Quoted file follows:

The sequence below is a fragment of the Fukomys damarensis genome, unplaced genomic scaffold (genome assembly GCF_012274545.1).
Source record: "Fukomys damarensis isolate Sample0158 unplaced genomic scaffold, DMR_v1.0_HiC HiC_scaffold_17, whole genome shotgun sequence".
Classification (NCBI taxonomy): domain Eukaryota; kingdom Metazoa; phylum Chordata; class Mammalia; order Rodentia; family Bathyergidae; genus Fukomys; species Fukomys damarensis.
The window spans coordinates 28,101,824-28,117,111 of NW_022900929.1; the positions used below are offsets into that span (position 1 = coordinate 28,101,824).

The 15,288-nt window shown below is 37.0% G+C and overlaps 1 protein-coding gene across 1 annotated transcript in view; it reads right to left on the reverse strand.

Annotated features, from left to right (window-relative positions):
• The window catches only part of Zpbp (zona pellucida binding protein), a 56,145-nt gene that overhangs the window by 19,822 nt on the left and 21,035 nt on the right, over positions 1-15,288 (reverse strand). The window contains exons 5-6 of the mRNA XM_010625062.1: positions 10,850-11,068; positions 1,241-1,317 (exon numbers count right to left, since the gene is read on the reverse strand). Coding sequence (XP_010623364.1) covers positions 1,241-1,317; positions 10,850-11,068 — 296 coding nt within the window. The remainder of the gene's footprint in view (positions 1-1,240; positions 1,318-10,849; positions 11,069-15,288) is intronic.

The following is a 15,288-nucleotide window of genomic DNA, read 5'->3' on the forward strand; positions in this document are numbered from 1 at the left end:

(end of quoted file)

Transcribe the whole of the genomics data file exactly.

The sequence below is a fragment of the Fukomys damarensis genome, unplaced genomic scaffold (genome assembly GCF_012274545.1).
Source record: "Fukomys damarensis isolate Sample0158 unplaced genomic scaffold, DMR_v1.0_HiC HiC_scaffold_17, whole genome shotgun sequence".
Classification (NCBI taxonomy): domain Eukaryota; kingdom Metazoa; phylum Chordata; class Mammalia; order Rodentia; family Bathyergidae; genus Fukomys; species Fukomys damarensis.
The window spans coordinates 28,101,824-28,117,111 of NW_022900929.1; the positions used below are offsets into that span (position 1 = coordinate 28,101,824).

The 15,288-nt window shown below is 37.0% G+C and overlaps 1 protein-coding gene across 1 annotated transcript in view; it reads right to left on the reverse strand.

Annotated features, from left to right (window-relative positions):
• The window catches only part of Zpbp (zona pellucida binding protein), a 56,145-nt gene that overhangs the window by 19,822 nt on the left and 21,035 nt on the right, over positions 1-15,288 (reverse strand). The window contains exons 5-6 of the mRNA XM_010625062.1: positions 10,850-11,068; positions 1,241-1,317 (exon numbers count right to left, since the gene is read on the reverse strand). Coding sequence (XP_010623364.1) covers positions 1,241-1,317; positions 10,850-11,068 — 296 coding nt within the window. The remainder of the gene's footprint in view (positions 1-1,240; positions 1,318-10,849; positions 11,069-15,288) is intronic.

The following is a 15,288-nucleotide window of genomic DNA, read 5'->3' on the forward strand; positions in this document are numbered from 1 at the left end: